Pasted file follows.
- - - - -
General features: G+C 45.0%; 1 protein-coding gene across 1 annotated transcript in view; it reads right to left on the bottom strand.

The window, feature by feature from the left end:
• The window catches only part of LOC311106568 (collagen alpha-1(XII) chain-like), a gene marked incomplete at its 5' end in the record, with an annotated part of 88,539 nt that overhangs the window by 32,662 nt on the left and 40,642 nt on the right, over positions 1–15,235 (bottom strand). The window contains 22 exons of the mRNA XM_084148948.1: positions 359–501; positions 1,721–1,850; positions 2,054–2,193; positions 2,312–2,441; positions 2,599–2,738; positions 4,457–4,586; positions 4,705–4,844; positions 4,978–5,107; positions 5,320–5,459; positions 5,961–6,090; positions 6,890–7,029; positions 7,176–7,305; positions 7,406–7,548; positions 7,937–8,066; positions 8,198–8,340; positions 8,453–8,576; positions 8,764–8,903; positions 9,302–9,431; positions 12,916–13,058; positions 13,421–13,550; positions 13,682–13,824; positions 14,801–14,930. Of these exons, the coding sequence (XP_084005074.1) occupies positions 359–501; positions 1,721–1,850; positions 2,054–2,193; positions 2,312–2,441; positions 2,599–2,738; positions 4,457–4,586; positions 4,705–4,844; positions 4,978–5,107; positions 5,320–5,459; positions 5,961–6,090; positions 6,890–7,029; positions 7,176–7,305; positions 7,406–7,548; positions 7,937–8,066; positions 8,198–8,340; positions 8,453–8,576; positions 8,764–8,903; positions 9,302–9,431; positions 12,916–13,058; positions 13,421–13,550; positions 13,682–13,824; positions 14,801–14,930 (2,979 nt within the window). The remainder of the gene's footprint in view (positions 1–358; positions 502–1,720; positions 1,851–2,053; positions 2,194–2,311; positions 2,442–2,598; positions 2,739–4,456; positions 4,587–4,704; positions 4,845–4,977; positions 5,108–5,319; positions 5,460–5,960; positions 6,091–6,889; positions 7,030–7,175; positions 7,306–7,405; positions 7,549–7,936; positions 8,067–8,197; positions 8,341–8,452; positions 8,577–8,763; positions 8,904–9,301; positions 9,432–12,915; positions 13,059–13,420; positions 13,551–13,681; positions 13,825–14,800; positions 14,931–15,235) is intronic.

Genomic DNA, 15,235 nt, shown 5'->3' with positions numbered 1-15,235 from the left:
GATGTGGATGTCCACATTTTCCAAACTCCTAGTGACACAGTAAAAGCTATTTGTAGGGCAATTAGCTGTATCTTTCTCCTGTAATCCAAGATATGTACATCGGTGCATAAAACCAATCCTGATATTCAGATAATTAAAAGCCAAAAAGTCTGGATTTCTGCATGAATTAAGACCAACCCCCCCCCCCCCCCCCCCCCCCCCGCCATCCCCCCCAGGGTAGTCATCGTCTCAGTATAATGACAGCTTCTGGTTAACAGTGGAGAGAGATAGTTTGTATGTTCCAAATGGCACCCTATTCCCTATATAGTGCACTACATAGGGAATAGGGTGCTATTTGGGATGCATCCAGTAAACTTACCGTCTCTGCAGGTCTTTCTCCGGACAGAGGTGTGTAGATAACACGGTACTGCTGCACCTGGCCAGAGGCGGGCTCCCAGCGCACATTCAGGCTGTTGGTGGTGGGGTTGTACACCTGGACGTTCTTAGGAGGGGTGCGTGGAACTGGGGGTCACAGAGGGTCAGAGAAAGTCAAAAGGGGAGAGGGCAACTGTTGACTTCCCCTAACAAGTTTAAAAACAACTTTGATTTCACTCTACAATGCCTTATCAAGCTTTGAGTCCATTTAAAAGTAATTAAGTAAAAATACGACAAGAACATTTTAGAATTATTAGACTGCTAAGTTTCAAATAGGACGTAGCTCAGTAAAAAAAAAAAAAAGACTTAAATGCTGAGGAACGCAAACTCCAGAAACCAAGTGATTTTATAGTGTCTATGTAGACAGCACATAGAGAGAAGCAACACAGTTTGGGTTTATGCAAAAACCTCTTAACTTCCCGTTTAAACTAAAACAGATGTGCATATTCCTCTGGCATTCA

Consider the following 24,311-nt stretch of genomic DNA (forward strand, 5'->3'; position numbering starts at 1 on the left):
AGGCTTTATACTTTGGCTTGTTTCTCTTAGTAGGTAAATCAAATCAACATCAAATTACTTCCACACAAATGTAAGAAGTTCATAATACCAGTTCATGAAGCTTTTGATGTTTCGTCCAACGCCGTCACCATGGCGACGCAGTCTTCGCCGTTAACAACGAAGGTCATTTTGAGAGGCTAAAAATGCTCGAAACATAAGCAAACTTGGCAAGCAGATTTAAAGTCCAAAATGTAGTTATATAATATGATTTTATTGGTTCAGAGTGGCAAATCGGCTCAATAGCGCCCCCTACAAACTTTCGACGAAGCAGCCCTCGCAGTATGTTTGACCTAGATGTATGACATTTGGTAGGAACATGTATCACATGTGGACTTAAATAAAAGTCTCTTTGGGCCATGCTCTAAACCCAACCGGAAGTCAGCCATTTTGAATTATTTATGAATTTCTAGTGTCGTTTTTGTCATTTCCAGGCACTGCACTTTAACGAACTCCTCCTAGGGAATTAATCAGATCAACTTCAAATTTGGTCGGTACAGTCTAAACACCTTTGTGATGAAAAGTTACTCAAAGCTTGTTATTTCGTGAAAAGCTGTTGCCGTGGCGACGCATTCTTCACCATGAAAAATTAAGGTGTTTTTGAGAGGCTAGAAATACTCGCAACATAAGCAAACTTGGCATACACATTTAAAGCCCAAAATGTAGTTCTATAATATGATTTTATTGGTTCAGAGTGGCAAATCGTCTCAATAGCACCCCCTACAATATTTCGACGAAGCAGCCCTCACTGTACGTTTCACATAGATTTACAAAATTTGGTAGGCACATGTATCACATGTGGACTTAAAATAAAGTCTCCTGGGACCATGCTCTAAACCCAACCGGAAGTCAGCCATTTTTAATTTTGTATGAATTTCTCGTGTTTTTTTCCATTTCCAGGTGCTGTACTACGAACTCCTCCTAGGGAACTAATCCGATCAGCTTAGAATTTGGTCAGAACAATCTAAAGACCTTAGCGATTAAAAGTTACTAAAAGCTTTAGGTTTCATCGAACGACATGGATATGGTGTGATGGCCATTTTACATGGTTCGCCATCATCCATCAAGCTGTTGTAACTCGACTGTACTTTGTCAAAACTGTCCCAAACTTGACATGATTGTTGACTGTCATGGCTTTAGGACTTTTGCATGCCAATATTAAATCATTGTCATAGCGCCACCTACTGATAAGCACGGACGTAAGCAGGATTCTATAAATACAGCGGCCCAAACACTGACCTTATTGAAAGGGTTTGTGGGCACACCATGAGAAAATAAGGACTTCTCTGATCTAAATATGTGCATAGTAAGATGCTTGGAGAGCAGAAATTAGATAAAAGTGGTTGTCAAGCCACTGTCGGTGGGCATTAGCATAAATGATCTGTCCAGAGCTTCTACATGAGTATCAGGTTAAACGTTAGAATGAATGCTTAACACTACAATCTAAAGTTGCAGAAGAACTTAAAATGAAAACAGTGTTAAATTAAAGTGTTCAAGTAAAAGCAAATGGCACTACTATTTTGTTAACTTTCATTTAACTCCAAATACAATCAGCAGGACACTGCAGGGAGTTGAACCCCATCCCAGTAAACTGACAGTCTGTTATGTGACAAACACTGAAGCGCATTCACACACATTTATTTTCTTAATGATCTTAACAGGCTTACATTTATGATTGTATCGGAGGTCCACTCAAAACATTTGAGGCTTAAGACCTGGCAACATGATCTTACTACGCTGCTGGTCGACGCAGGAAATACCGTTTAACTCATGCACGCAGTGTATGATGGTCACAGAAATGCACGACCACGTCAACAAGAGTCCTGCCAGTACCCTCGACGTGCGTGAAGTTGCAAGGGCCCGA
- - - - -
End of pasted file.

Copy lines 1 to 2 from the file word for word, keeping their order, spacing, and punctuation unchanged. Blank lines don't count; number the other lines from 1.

General features: G+C 45.0%; 1 protein-coding gene across 1 annotated transcript in view; it reads right to left on the bottom strand.

The window, feature by feature from the left end: